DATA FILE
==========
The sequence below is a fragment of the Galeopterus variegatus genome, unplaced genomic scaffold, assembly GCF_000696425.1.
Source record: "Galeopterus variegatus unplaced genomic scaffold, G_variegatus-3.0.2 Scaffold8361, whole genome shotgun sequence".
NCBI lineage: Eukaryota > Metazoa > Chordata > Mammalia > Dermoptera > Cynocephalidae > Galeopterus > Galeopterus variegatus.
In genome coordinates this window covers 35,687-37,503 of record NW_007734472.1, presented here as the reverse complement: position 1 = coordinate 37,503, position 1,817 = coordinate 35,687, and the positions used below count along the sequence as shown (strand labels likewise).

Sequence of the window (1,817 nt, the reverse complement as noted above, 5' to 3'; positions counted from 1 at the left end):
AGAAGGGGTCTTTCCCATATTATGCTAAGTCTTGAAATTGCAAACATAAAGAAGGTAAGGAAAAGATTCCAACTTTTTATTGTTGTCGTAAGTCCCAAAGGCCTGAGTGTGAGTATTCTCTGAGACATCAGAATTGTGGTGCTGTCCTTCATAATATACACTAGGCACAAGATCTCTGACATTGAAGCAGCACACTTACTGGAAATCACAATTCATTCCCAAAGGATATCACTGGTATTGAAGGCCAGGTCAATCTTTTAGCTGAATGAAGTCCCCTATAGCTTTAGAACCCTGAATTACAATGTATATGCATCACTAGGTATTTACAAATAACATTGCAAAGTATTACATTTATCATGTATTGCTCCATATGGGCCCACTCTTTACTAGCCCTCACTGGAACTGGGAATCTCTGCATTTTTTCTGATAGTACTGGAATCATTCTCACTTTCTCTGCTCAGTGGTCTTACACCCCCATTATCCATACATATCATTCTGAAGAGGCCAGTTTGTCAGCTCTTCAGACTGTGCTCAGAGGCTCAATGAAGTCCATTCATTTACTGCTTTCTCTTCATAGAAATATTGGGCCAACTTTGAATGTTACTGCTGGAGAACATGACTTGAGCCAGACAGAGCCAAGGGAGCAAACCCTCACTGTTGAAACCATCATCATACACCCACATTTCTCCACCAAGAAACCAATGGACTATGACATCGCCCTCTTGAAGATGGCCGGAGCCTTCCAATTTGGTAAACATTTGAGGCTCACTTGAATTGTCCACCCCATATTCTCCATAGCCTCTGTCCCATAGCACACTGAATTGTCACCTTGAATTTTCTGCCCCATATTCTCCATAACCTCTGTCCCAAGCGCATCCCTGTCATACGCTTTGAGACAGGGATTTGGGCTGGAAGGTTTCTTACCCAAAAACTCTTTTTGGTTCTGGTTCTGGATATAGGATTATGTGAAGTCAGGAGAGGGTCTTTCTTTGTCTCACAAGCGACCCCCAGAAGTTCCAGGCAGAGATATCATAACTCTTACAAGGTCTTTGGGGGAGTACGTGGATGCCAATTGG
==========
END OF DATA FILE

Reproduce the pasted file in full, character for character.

The sequence below is a fragment of the Galeopterus variegatus genome, unplaced genomic scaffold, assembly GCF_000696425.1.
Source record: "Galeopterus variegatus unplaced genomic scaffold, G_variegatus-3.0.2 Scaffold8361, whole genome shotgun sequence".
NCBI lineage: Eukaryota > Metazoa > Chordata > Mammalia > Dermoptera > Cynocephalidae > Galeopterus > Galeopterus variegatus.
In genome coordinates this window covers 35,687-37,503 of record NW_007734472.1, presented here as the reverse complement: position 1 = coordinate 37,503, position 1,817 = coordinate 35,687, and the positions used below count along the sequence as shown (strand labels likewise).

Sequence of the window (1,817 nt, the reverse complement as noted above, 5' to 3'; positions counted from 1 at the left end):
AGAAGGGGTCTTTCCCATATTATGCTAAGTCTTGAAATTGCAAACATAAAGAAGGTAAGGAAAAGATTCCAACTTTTTATTGTTGTCGTAAGTCCCAAAGGCCTGAGTGTGAGTATTCTCTGAGACATCAGAATTGTGGTGCTGTCCTTCATAATATACACTAGGCACAAGATCTCTGACATTGAAGCAGCACACTTACTGGAAATCACAATTCATTCCCAAAGGATATCACTGGTATTGAAGGCCAGGTCAATCTTTTAGCTGAATGAAGTCCCCTATAGCTTTAGAACCCTGAATTACAATGTATATGCATCACTAGGTATTTACAAATAACATTGCAAAGTATTACATTTATCATGTATTGCTCCATATGGGCCCACTCTTTACTAGCCCTCACTGGAACTGGGAATCTCTGCATTTTTTCTGATAGTACTGGAATCATTCTCACTTTCTCTGCTCAGTGGTCTTACACCCCCATTATCCATACATATCATTCTGAAGAGGCCAGTTTGTCAGCTCTTCAGACTGTGCTCAGAGGCTCAATGAAGTCCATTCATTTACTGCTTTCTCTTCATAGAAATATTGGGCCAACTTTGAATGTTACTGCTGGAGAACATGACTTGAGCCAGACAGAGCCAAGGGAGCAAACCCTCACTGTTGAAACCATCATCATACACCCACATTTCTCCACCAAGAAACCAATGGACTATGACATCGCCCTCTTGAAGATGGCCGGAGCCTTCCAATTTGGTAAACATTTGAGGCTCACTTGAATTGTCCACCCCATATTCTCCATAGCCTCTGTCCCATAGCACACTGAATTGTCACCTTGAATTTTCTGCCCCATATTCTCCATAACCTCTGTCCCAAGCGCATCCCTGTCATACGCTTTGAGACAGGGATTTGGGCTGGAAGGTTTCTTACCCAAAAACTCTTTTTGGTTCTGGTTCTGGATATAGGATTATGTGAAGTCAGGAGAGGGTCTTTCTTTGTCTCACAAGCGACCCCCAGAAGTTCCAGGCAGAGATATCATAACTCTTACAAGGTCTTTGGGGGAGTACGTGGATGCCAATTGG